Disneyland could only be defined by what it wasn’t, what people knew at the time—the thrill park.  Six Flags, Cedar Point, Magic Mountain, et al. are defined by physical thrill-seeking, not the narrative-image journeys that now define the theme park industry and increasingly are taking over thrill-seeking in the form of the action story.

Since then, an entire design industry has grown up and matured around the thematic template, which still holds its place as the gold standard.  To such an extent, ironically, that it has become difficult to color outside the lines of that mandate: world’s fairs, expos, malls, resorts, history parks, and museums (last to the theme park table)–all ideation is ruled by the silent standard of the mega-successful template: the giga-park prototype. 

This isn’t just a Disney problem, It’s a systemic problem.  As one of our colleagues at a design school put it, “It’s now designers only talking to designers,” without reference to any wider context.  Disney’s context was his young daughters and their weekly “daddy’s day” outings where Walt sat on a bench on the sidelines to watch his kids ride the carousel.

He decided that, in breaking up the American family, this back-seat routine wouldn’t do. As with his films, starting with animation, he wanted to create a place where generations could have fun together (now we call it inter-gen experience).  And he did just that. He created something rooted in familiarity, but presented in a way we had never seen – or even thought of -- before.

“Family” now can include five generations from great-grandparent on down.  To succeed, design needs to be intergenerational, and that means the whole age-development gamut.  Disney proved that the family audience could inspire ingenious solutions, far beyond a bland canvas compromise.

So…calling something a Town Center doesn’t make it one; people naturally gravitate to a town center. In Los Angeles, a sprawling metropolis without a natural center, it was the legendary science-fiction writer Ray Bradbury who noted that Disneyland had become LA’s de facto city center – the one place where everyone meets.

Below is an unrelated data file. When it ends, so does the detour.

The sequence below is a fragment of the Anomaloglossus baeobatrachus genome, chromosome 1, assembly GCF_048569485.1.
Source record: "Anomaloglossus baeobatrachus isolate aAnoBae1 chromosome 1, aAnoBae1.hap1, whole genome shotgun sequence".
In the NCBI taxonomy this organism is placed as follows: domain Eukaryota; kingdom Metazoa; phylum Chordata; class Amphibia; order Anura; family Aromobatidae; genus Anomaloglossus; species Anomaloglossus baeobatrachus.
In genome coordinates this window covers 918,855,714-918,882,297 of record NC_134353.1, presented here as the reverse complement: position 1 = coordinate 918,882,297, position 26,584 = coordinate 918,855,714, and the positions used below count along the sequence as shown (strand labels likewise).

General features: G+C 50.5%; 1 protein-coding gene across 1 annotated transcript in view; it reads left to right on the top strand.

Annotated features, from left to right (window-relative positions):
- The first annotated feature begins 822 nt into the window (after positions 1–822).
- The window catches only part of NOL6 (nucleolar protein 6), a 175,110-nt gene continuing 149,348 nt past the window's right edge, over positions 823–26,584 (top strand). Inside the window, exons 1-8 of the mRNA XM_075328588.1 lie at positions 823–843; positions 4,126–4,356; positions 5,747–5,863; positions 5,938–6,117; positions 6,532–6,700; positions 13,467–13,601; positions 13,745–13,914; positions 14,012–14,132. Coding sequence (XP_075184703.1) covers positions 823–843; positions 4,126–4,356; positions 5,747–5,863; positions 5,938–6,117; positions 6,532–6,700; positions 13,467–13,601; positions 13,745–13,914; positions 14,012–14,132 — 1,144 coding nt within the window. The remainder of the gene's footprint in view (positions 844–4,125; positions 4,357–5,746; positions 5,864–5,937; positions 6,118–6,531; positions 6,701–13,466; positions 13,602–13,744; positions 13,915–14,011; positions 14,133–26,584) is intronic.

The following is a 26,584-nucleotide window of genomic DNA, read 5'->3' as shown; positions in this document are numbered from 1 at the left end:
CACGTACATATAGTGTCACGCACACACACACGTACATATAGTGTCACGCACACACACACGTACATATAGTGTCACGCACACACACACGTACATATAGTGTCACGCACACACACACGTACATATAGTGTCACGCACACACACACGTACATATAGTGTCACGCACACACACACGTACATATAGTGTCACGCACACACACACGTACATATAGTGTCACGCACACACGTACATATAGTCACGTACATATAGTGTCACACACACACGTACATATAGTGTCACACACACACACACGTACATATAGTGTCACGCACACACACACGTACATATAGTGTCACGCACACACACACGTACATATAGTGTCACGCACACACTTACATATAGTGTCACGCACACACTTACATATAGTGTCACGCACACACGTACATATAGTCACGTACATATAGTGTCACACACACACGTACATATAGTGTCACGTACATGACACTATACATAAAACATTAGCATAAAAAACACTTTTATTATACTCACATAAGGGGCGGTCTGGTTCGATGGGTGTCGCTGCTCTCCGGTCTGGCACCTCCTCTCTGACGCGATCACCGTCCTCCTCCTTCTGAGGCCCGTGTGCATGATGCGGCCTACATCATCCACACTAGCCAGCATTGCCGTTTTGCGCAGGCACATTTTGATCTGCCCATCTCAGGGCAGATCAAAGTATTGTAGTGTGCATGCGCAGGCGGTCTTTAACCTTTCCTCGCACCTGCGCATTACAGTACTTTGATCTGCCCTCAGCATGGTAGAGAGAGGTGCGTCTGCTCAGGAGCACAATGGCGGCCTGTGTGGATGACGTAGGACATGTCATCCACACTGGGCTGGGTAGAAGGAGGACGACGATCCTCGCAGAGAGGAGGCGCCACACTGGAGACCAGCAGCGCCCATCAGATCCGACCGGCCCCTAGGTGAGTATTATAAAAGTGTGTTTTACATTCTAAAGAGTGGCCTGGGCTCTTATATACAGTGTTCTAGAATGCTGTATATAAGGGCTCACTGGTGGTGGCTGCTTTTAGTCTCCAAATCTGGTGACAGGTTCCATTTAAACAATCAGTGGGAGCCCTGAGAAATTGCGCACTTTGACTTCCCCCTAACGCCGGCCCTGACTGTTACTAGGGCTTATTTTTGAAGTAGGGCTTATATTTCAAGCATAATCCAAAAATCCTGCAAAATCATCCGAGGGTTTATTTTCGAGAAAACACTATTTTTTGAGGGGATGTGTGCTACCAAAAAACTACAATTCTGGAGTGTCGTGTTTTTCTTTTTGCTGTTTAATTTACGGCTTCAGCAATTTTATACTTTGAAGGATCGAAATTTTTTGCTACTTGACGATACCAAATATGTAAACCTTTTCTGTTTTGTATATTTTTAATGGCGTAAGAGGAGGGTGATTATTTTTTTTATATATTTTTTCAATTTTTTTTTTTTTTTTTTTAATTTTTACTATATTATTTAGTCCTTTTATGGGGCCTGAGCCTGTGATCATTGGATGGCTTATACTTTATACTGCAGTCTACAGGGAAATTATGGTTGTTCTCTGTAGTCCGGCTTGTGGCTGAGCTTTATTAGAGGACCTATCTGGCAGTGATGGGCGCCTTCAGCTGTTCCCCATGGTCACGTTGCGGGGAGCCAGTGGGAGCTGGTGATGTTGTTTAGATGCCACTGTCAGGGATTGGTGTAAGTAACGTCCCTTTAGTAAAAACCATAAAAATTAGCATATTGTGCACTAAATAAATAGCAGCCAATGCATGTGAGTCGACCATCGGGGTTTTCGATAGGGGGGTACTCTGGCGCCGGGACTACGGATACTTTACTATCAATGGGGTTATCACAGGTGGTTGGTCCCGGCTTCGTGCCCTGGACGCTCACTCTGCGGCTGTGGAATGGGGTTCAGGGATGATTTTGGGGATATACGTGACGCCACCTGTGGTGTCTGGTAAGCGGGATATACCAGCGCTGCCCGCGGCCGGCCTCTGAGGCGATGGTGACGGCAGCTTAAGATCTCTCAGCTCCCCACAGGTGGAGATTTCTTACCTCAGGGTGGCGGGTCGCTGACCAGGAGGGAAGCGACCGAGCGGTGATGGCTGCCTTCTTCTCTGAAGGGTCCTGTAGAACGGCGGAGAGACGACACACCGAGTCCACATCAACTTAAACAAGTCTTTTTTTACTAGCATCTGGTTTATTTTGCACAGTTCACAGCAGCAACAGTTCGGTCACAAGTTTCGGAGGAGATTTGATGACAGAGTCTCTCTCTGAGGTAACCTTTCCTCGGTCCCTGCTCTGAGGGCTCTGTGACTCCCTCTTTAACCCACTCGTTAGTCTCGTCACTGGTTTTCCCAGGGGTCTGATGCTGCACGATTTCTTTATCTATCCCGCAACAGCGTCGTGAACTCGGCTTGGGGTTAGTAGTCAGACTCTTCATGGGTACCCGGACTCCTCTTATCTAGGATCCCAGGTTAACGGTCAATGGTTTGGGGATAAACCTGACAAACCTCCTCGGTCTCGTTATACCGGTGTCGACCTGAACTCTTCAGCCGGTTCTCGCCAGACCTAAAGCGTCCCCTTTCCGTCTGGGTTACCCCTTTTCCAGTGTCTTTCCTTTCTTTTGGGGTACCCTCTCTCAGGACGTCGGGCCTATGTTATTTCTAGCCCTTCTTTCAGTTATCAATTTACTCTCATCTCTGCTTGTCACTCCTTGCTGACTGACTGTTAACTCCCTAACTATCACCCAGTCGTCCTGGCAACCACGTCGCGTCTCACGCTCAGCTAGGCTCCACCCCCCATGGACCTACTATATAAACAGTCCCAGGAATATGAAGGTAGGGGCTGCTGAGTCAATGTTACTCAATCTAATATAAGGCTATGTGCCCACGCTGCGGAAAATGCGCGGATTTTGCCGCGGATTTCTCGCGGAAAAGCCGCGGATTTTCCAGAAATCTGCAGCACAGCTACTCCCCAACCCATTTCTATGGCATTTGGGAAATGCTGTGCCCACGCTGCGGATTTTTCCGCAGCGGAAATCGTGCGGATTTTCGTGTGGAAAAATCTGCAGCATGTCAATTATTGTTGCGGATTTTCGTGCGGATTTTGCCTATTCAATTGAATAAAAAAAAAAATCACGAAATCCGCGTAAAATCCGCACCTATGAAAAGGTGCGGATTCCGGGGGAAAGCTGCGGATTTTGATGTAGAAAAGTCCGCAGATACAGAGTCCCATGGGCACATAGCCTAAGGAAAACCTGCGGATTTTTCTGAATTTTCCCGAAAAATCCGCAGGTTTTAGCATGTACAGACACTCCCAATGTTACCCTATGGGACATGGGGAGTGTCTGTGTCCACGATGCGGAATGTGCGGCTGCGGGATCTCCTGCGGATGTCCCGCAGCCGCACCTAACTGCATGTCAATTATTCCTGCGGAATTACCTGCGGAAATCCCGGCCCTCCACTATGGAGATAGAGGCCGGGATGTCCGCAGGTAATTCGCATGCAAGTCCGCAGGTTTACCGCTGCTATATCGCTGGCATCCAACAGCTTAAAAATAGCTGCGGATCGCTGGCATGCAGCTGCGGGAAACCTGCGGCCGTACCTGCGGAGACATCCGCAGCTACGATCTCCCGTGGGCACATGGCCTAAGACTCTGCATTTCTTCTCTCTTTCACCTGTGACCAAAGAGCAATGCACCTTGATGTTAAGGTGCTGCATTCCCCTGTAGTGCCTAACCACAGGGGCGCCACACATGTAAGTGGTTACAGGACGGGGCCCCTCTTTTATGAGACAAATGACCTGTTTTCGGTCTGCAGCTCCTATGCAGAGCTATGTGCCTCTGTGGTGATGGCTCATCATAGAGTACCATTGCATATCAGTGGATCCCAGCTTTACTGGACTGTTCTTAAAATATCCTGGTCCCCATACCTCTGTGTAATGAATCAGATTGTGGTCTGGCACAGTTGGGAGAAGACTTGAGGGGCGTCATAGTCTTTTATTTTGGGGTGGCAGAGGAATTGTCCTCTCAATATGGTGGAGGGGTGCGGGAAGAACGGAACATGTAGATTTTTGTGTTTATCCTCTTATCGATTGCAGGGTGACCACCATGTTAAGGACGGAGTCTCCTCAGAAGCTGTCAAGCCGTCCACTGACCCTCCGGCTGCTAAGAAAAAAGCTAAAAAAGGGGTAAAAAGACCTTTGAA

Disney Springs Town Center is not a town center, and not just because the psychological center of gravity is closer to the Disney Store. Nor, unfortunately, is it a Disney Experience. Expensive, and yet nowhere near gold standard.

Can you make a town center that not only looks like one but motivates people to treat it as the town center? Of course, malls have been doing it for decades.  It was only a matter of time before a mall was restyled in the form of the Main Street malls displaced. In 2009 we walked the streets of Town Square. It’s an upscale, open-air shopping, dining, office, and entertainment development in Enterprise, Nevada, just outside Las Vegas. It looks like a well-to-do town center with its mix of architectural styles, but there is no town there; it serves the surrounding sprawling housing developments.

Las Vegas' Town Square   Photo: J.G. O'Boyle
It was less than two years old when we first saw it, but Town Square had already become more than just a place to shop. Along with stores and restaurants, it has three parks that host seventy community events annually, from all major holidays to open-air movies.  And it’s not the only such development, which is why Disney’s Town Center, however pretty, looks like we’ve seen it all before, only better. Town Center should have been what we’ve come to expect from Disney: rooted in familiarity and yet seen through new eyes – inviting, even inspiring, transporting you to a new and intriguing place you want to explore. Walt Disney’s genius was building places that tapped into a deep sense of anemoia in his guests, which means a nostalgia for a time and place you’ve never actually known.
As for Disney Springs’ Town Center, we’ve seen it before, we’ve known it for years. It’s ordinary, uninspiring, intimidating, and surprisingly unwelcoming – and that does not bode well for the future of theme park design. Somehow design ideation needs to start pushing beyond what used to be “good enough.”